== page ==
“You raised some interesting points here but your reflections are from a unique angle in that you are a high profile adventurer. I felt like your article started out with inspiration for others looking to raise money and ended quite critical: ‘œif you do decide to link adventure to a cause think carefully about your motivations’. Regardless of motivation, we should absolutely be encouraging people to add a charity to their pursuits ‘“ even if it is for a self-indulgent activity that results in the person getting more sponsorship interest! Isn’t that better than the charity not getting anything at all? And really (without getting too deep) is there such a thing as a selfless act anyway ‘“ I certainly give to charity because it makes me feel good!”
So I asked Bex if she would like to write her perspective about linking charity and adventure. Here is what she wrote:
I can imagine the groans from my friends and family. Perhaps even a few eye rolls; There she is again, expecting us to put our hands deep in our pockets. Each time I send out a message asking for charity sponsorship in support of my next adventure, I know that I will get less than the time before. That I will need to start thinking outside the box to raise the money in other ways. That it will stress me out and frustrate me.
Still, I continue to do it.
Fundraising is not an easy thing. But adventuring isn’t either. In fact, it’s because it’s hard that we take on challenges it in the first place. We know the benefits will outweigh the struggles. For me, I’mve always seen a perfect synergy between the two; adventure and doing good. For 3 reasons:
1. Adventurers make the perfect empathetic fundraisers
Generally, adventurers are well travelled and see the world from a human level (I’mve lost count of the teas I have drunk on adventures hosted by people living in hardship!). We understand environmental issues because we see them and care for animals because we spend more time than most in the wild.
2. Adventurers are doing something that makes people listen
Often the hardest part of fundraising is doing something that will stand out enough to encourage others to part with their cash. Adventures, especially of the epic and whacky kind, can build a public momentum without even trying.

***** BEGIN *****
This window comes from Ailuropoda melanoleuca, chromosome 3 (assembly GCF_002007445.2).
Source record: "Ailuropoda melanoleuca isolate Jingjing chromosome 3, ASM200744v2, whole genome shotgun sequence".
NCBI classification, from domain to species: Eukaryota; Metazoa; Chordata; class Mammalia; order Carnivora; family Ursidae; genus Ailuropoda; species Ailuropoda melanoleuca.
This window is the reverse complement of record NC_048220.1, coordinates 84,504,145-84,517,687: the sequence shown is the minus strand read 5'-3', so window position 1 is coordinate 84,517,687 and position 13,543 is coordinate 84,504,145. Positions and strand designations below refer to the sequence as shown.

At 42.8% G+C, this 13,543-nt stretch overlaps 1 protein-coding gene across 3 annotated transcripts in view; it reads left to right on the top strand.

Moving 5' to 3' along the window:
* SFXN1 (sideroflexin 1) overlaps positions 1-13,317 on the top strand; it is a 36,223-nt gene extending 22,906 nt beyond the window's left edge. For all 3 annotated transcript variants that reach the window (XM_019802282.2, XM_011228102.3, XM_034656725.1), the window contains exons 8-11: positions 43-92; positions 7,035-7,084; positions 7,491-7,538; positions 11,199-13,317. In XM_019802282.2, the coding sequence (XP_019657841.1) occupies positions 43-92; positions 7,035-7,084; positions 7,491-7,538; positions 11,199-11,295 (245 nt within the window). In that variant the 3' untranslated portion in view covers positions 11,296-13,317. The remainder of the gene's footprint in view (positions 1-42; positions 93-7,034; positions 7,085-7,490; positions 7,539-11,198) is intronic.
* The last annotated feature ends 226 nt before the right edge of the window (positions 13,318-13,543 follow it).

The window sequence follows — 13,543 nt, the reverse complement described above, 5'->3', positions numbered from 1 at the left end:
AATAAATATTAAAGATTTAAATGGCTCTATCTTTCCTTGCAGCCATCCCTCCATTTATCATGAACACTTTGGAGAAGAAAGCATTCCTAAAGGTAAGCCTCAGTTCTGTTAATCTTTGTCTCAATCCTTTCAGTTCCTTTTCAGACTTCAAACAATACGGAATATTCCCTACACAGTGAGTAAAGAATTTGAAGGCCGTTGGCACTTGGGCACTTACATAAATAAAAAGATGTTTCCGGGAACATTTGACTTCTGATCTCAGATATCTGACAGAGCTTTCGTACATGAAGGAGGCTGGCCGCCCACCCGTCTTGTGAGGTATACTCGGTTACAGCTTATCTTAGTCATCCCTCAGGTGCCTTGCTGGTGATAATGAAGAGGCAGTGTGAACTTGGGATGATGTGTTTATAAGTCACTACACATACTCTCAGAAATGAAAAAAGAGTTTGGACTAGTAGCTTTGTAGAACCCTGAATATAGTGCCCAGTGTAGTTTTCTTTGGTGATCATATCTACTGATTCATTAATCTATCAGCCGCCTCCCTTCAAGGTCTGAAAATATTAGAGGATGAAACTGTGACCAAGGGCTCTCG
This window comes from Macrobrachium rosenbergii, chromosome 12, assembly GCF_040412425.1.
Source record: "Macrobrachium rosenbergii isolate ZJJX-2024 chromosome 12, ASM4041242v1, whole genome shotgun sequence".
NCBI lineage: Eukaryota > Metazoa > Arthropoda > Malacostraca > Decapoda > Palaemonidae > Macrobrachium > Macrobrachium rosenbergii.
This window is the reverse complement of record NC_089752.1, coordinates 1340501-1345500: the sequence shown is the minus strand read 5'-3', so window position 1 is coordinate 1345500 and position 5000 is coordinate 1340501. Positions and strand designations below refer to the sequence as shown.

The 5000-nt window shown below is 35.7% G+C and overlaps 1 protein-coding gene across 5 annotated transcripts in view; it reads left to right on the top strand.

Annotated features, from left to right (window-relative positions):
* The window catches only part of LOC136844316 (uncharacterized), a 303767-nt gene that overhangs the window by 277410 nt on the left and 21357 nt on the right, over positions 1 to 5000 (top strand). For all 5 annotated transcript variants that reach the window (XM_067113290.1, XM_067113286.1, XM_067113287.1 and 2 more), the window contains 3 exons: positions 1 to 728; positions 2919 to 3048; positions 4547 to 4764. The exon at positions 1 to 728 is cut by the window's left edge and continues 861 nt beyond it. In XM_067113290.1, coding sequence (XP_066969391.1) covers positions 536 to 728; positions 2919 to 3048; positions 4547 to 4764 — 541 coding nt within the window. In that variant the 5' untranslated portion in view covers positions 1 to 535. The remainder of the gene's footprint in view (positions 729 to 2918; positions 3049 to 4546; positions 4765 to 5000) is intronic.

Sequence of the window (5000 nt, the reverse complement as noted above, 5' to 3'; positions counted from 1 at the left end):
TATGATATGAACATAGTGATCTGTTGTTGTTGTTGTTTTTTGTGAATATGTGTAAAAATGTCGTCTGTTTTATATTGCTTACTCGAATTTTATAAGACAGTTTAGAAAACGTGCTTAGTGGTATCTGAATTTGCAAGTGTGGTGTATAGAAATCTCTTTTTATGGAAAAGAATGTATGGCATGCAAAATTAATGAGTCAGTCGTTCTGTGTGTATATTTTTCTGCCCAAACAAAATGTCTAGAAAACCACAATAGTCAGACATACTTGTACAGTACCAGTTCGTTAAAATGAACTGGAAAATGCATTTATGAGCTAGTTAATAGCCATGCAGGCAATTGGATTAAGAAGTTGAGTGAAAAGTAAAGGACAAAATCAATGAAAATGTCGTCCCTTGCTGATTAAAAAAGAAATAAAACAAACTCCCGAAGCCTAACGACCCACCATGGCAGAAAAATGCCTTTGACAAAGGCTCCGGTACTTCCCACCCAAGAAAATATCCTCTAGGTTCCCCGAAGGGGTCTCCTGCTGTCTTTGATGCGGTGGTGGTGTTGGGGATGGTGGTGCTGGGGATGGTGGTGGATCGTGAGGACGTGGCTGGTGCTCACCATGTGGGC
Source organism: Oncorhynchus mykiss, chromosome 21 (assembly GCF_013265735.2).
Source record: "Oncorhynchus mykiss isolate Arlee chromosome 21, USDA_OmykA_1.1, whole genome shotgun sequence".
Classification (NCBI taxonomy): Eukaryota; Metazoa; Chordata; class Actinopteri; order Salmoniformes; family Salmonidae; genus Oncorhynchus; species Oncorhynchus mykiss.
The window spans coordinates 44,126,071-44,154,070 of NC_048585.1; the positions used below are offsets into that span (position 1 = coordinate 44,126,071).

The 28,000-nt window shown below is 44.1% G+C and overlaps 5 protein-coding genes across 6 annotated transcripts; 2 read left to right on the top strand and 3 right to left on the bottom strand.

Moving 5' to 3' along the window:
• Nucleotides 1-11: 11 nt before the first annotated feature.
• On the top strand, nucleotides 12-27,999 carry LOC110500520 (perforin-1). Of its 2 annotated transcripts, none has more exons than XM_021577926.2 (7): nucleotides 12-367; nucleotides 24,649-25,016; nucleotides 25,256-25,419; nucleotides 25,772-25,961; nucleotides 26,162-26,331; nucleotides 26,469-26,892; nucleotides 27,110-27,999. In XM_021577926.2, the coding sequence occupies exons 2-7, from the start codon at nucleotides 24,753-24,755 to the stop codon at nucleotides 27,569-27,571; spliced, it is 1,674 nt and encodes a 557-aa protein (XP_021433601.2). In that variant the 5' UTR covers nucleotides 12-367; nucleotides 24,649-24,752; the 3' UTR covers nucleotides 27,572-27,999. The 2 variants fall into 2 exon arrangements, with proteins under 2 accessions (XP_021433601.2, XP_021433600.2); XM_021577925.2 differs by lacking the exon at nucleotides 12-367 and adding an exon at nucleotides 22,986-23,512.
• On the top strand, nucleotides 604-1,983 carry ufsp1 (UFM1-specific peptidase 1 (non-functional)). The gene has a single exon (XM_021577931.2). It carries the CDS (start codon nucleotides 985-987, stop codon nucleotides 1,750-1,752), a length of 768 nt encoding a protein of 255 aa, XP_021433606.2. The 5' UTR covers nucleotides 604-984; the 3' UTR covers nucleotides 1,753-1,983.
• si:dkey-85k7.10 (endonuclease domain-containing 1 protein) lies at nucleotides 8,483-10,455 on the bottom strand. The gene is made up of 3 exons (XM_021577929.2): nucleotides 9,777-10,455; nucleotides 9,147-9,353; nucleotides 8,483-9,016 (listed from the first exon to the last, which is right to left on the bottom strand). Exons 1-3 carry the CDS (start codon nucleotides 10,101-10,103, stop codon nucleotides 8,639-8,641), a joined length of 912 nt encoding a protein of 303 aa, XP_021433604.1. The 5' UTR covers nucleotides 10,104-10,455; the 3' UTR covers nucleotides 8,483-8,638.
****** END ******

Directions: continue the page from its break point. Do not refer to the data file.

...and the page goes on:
3. Adventurers are beyond lucky
The fact that we have the absolute luxury to inject adventure in our lives means that we are some of the luckiest people on the planet. Don’t ever forget that! Showing gratitude is finding a way to give back.
Adventure and challenge fundraisers are a huge benefit to charities so I really do urge you to think about making this a part of your next expedition. Fundraising can be a daunting task though. If you don’t know where to start, here are some ideas to get you going:
Think like an adventurer
Begin with a target. Just like adventuring, training and anything else, goal setting helps you stay on track. Pick a figure that scares you enough it puts you out of your comfort zone.
Make it relevant to your adventure
You are also going to need to choose a charity to raise money for. I can’t emphasise how important it is that you select a cause that you really care about. This passion is what will drive you when you feel like your fundraising has hit a brick wall.
Connecting charity to the adventure you are doing is also a great idea, as is reaching out to see if you can meet and share relevant stories first hand while on your journey.
Pull at your friends’ heartstrings
Asking for sponsorship from friends and family is usually the first step with fundraising. Rather than throwing a generic post on Facebook and hoping people will respond, make it personal. Write about your reasons for fundraising and what it would mean to you to get their support. I find sending an email gets a better response than social media initially.
Most people need to be reminded 3 or 4 times before they actually take action. So keep asking!
Get yourself noticed
Write to local newspapers and radio and tell them about your adventure and fundraising efforts. I once had an anonymous £300 donation from someone who had read what I was doing through my local village newsletter!